They were lunatic -- I've never seen anything close to it even in local NYC Greenwich Village politics -- and they were a ruling national party.

One may have only noticed the the problems over there upon the arrival of Mrs. Thatcher, but they certainly pre-dated her and she was a reaction to them.

She once made a comment along the lines of "We have a two-party system so inevitably Labour will be elected again some day. Our job is to stay in power until they regain their sanity".

She accomplished that.

Posted by: Jim Glass on June 14, 2002 12:42 PM

Say, rather, that Militant Tendency bore the same relationship to the 1970s Labour Party that the Texas Republican cadres who applaud calls for an all-born-again-Christian judiciary bear to the 2000s Republican Party...

:-)

Brad DeLong

Posted by: Brad DeLong on June 14, 2002 12:45 PM

With his posts the Professor has suggested a very interesting quiz, sort of a political Rorschach test. It takes a special kind of Democrat to take this test, however, but I expect that this site attracts a very special kind of Democrat. So, if I may:

I have been at innumerable cocktail parties where people marvel that I might be a Republican. Surely, they say, you can not be comfortable with the Christian Right and the gun advocates? OK, then, if, I say, IF that is the extent of your objection to the Republican Party (and I said, a SPECIAL kind of Democrat, so if you want to extend the list of objectionable Republican policies, I have not asked this question clearly), then tell me (tell the world): how do you feel about Maggie?

Very clever, Prof. An interesting way to help folks crystalize their objections to the Republicans. Hmmm, there should be similarly iconic figures on the Left. More experiments to come? You are a sly one. But keep an eye on that lawyer.

Regards,

Posted by: Tom Maguire on June 14, 2002 01:27 PM

I too experienced the bizarre politics of mid-70s Britain, first hand. March of 1974, on my first visit to London, the lights of Picadilly Circus were all off. Retail stores operating by candlelight, because electricity was rationed due to coal miner strikes. Transit strikes, too. The trade unions were in near total control of the country.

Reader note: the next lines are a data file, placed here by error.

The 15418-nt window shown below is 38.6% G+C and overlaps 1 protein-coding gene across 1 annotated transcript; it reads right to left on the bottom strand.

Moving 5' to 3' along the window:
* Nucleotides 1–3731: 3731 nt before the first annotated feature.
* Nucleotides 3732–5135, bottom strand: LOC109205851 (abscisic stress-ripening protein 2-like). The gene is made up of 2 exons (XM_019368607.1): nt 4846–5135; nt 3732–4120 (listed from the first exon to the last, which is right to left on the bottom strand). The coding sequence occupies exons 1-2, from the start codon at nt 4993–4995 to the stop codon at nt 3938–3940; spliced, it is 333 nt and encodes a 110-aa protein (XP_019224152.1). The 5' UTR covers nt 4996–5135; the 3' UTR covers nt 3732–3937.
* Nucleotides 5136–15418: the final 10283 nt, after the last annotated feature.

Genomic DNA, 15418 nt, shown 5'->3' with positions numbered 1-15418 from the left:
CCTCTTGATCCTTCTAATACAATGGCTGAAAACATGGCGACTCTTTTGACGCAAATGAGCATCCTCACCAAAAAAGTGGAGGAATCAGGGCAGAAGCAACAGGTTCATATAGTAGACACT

Ted Heath called an election shortly after I arrived, and ran in a near dead heat with Labour. So the Liberal party (with the balance of power) collaborated with Wilson to run the country even further into the dust.

I vividly remember being panhandled by an exceptionally polite, well dressed (complete with school tie, bowler hat, and umbrella)gentleman one evening when I was strolling the streets of Bloomsbury: "I say, could I trouble you for a spot of change?"

Enter Maggie a few years later, and if it wasn't the end of the troubles...not even maybe the beginning of the end...but.... By the time of my next visit in 1980 I hardly recognized the place for its vibrancy.

Posted by: Patrick R. Sullivan on June 14, 2002 01:36 PM

Patrick Sullivan talks about lack of power in Britain in 1974. We had this recently in California---due to an ideologically obsessed federal government, greedy companies, and a political process in Sacramento that was (and remains) corrupt.

I guess all we can hope is that, in the same way as Thatcher, a cleaning rain will come along to purge our current system.

Posted by: Maynard Handley on June 15, 2002 11:02 AM

Many people in England were miserable under the rule of the Iron Lady. Certainly her addiction to monetarism and her promises that inflation could be controlled without higher unemployment--these were bad policy moves, and bad political promises to have made before her election.

Adam Smith

Posted by: Adam Smith on June 15, 2002 04:27 PM

hi guys, im in the middle of a punk rock assignment at the moment and need to write about the strikes in the 70s as part of it...i dont have a clue about what strikes were where and why- so any ideas at all- i would be SO grateful!!!!!!
cheers
stef
ps im kind of desperate! x

Posted by: stef on October 2, 2003 01:42 PM